Hospitalizations of U.S. children under 5 with COVID-19 soared in recent weeks to the highest level since the pandemic began, according to government data released Friday on the only age group not yet eligible for the vaccine.
The worrisome trend in children too young to be vaccinated underscores the need for older kids and adults to get their shots to protect those around them, said Dr. Rochelle Walensky, director of the Centers for Disease Control and Prevention.
Since mid-December, as the highly contagious omicron variant has spread furiously around the country, the hospitalization rate in these youngest children has surged to more than 4 in 100,000 youngsters, up from 2.5 per 100,000.
That compares with a current rate of about 1 per 100,000 for children ages 5 to 17, according to CDC data.
In a statement, Walensky said that while children still have the lowest rate of hospitalization of any age group, “pediatric hospitalizations are at their highest rate compared to any prior point in the pandemic.”
At a briefing, she said the numbers include children hospitalized because of COVID-19 and those admitted for other reasons but found to be infected.
She noted that just over 50% of children ages 12 to 18 are fully vaccinated and only 16% of those 5 to 11 are fully vaccinated.
As of Tuesday, the average number of children and teens admitted to the hospital per day with COVID-19 was 766, double the figure reported just two weeks ago.
At a White House briefing this week, Dr. Anthony Fauci, the top U.S. infectious-disease expert, said many children hospitalized with COVID-19 have other health conditions that make them more susceptible to complications from the virus. That includes obesity, diabetes and lung disease.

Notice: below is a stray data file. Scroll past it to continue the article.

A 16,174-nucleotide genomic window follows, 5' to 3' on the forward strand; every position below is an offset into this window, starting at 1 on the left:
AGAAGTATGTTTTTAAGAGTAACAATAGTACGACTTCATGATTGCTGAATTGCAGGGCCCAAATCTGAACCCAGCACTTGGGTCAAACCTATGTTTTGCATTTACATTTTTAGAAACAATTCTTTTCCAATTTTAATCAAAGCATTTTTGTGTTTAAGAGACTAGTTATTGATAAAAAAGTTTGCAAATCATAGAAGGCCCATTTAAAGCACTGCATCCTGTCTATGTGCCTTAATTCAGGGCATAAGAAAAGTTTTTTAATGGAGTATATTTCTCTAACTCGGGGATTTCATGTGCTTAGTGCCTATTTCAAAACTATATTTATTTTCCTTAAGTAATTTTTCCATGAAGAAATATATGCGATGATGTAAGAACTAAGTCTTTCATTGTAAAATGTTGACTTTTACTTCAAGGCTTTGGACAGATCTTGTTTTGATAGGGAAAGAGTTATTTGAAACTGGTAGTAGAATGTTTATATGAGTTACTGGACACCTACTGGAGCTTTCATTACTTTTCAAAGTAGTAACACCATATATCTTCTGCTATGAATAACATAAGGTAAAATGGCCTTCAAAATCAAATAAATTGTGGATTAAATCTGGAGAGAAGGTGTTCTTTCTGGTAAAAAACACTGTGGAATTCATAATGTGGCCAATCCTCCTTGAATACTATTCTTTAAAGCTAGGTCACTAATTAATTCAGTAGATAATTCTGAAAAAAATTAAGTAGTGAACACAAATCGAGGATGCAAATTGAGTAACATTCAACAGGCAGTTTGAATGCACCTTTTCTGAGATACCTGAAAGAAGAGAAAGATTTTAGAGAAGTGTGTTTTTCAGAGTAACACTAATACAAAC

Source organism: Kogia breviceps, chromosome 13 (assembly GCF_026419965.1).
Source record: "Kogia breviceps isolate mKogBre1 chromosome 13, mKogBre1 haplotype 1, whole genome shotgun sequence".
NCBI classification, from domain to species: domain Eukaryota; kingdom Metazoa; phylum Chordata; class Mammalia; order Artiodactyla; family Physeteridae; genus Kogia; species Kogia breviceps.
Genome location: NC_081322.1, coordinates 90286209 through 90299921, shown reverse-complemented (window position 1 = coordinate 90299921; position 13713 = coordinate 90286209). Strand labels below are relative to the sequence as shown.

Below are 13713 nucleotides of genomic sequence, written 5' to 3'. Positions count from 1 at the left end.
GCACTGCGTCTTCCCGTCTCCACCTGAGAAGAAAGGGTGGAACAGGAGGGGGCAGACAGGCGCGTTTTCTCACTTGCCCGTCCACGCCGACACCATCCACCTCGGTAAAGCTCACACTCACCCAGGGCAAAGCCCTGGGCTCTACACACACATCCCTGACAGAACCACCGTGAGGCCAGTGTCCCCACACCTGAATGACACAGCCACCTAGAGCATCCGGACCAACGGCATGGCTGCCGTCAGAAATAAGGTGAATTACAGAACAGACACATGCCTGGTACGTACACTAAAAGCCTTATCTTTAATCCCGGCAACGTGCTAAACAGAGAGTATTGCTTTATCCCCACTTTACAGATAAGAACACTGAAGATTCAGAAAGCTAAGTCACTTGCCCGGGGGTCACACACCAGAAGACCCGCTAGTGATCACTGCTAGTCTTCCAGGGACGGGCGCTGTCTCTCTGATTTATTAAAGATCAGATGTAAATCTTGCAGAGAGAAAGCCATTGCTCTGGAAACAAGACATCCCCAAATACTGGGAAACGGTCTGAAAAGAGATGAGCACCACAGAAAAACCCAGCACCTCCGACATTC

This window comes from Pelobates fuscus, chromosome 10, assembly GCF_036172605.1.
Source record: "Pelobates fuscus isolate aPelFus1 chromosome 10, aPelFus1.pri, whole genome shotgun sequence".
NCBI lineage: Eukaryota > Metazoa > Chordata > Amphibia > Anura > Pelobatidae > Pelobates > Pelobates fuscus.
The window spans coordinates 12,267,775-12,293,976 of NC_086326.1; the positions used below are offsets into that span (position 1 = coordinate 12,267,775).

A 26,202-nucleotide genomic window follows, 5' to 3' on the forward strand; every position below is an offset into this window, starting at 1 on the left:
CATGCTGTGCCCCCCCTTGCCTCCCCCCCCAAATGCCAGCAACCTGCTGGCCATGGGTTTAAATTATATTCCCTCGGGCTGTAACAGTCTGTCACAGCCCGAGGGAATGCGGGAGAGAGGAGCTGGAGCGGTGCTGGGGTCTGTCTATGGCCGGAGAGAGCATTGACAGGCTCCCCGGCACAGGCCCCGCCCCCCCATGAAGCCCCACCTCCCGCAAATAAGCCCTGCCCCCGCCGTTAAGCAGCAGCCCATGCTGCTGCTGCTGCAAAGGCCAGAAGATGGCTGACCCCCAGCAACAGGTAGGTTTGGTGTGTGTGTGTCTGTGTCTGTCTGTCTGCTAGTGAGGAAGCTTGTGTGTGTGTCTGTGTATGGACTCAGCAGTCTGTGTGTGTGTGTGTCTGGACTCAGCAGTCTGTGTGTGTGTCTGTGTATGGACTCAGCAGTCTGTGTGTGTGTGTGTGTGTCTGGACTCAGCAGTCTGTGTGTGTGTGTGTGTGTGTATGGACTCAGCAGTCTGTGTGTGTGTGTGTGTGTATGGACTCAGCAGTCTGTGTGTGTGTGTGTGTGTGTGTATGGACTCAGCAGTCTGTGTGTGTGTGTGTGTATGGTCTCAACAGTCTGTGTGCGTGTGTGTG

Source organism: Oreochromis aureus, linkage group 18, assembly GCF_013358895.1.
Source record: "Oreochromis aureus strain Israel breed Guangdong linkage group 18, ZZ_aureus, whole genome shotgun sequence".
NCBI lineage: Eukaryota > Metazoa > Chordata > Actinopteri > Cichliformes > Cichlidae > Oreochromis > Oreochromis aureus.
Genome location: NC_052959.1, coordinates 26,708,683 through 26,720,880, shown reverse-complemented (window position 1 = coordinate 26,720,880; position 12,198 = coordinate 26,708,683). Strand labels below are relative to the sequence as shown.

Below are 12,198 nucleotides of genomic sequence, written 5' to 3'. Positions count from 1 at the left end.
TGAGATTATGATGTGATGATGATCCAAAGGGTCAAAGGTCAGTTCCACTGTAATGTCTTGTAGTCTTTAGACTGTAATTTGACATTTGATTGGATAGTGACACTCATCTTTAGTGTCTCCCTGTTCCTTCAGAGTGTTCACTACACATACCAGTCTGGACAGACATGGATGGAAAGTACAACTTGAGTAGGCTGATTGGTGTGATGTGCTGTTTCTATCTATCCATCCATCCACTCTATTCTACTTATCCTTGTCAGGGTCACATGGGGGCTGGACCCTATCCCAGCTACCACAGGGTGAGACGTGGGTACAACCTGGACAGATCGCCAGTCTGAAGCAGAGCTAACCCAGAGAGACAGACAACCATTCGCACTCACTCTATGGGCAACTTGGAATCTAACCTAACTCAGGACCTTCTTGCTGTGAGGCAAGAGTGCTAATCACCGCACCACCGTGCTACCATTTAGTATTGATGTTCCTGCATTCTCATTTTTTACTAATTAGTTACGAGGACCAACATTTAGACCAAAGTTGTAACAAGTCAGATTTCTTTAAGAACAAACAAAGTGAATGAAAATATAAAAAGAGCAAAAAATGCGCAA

Fauci and Walensky have emphasized that one of the best ways to protect the youngest children is to vaccinate everyone else.
Data suggest booster shots offer the best protection against omicron, and CDC this week recommended them for kids as young as 12. Among older ages already eligible, just 34% have received them.
The surge in hospitalizations only heightens the concerns of parents worried about how to keep their infants and toddlers safe.
Emily Hojara and Eli Zilke of Sawyer, Michigan, are being extra protective of their daughter Flora, who turns 2 in May. They limit her contact with other children, and no visitors are allowed in the house unless masked, not even grandparents.
“It’s been a struggle, and now with this new variant, I feel it’s knocked us back,’’ Hojara said. She said the new hospitalization data “just reminds you that that anxiety is hovering really close.’’
“It’s scary that she can’t be vaccinated,’’ Hojara said of her daughter.
Dr. Jennifer Kusma, a pediatrician with Chicago’s Lurie Children’s Hospital, said she has seen increasing numbers of kids hospitalized with omicron, and while most aren’t severely ill, she understands parents’ worries.
“As a pediatrician, I really wish we already had that vaccine for these young kids,’’ Kusma said. But she added that what may seem like a long wait should reassure parents that vaccine testing is not being rushed.
Many had hoped the new year might bring a vaccine for young children, but Pfizer announced last month that two doses didn’t offer as much protection as hoped for in youngsters ages 2 to 4.
Pfizer’s study has been updated to give everyone under 5 a third dose, and data is expected in early spring.
Follow AP Medical Writer Lindsey Tanner at LindseyTanner.
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